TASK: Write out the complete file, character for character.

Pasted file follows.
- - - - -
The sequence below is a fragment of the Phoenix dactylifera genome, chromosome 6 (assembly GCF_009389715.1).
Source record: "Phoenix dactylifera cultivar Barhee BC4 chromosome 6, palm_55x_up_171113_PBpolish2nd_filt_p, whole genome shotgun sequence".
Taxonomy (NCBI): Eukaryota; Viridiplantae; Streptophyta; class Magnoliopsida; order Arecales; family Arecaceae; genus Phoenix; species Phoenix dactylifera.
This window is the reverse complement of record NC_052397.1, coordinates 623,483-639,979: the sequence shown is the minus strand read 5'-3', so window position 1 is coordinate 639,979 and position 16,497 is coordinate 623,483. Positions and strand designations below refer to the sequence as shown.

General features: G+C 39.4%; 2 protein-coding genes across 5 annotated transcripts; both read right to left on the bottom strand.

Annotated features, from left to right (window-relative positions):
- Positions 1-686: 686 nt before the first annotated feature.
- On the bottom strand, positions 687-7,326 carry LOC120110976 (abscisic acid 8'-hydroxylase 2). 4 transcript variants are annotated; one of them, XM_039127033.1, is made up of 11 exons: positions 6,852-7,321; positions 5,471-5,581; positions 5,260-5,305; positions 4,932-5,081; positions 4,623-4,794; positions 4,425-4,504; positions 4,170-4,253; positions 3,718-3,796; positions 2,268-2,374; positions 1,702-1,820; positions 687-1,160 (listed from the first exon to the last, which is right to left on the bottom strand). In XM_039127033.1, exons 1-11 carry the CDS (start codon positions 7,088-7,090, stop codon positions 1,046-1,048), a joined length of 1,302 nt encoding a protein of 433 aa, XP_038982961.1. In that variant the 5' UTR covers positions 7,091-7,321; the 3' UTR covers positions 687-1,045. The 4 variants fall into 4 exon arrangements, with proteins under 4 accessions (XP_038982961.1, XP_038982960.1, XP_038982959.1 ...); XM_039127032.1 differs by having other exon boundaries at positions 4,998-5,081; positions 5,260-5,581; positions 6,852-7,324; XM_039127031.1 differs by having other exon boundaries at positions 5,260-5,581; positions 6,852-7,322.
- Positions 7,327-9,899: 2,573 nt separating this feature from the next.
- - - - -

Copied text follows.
The sequence below is a fragment of the Phoenix dactylifera genome, chromosome 6 (assembly GCF_009389715.1).
Source record: "Phoenix dactylifera cultivar Barhee BC4 chromosome 6, palm_55x_up_171113_PBpolish2nd_filt_p, whole genome shotgun sequence".
Taxonomy (NCBI): Eukaryota; Viridiplantae; Streptophyta; class Magnoliopsida; order Arecales; family Arecaceae; genus Phoenix; species Phoenix dactylifera.
This window is the reverse complement of record NC_052397.1, coordinates 623,483-639,979: the sequence shown is the minus strand read 5'-3', so window position 1 is coordinate 639,979 and position 16,497 is coordinate 623,483. Positions and strand designations below refer to the sequence as shown.

General features: G+C 39.4%; 2 protein-coding genes across 5 annotated transcripts; both read right to left on the bottom strand.

Annotated features, from left to right (window-relative positions):
- Positions 1-686: 686 nt before the first annotated feature.
- On the bottom strand, positions 687-7,326 carry LOC120110976 (abscisic acid 8'-hydroxylase 2). 4 transcript variants are annotated; one of them, XM_039127033.1, is made up of 11 exons: positions 6,852-7,321; positions 5,471-5,581; positions 5,260-5,305; positions 4,932-5,081; positions 4,623-4,794; positions 4,425-4,504; positions 4,170-4,253; positions 3,718-3,796; positions 2,268-2,374; positions 1,702-1,820; positions 687-1,160 (listed from the first exon to the last, which is right to left on the bottom strand). In XM_039127033.1, exons 1-11 carry the CDS (start codon positions 7,088-7,090, stop codon positions 1,046-1,048), a joined length of 1,302 nt encoding a protein of 433 aa, XP_038982961.1. In that variant the 5' UTR covers positions 7,091-7,321; the 3' UTR covers positions 687-1,045. The 4 variants fall into 4 exon arrangements, with proteins under 4 accessions (XP_038982961.1, XP_038982960.1, XP_038982959.1 ...); XM_039127032.1 differs by having other exon boundaries at positions 4,998-5,081; positions 5,260-5,581; positions 6,852-7,324; XM_039127031.1 differs by having other exon boundaries at positions 5,260-5,581; positions 6,852-7,322.
- Positions 7,327-9,899: 2,573 nt separating this feature from the next.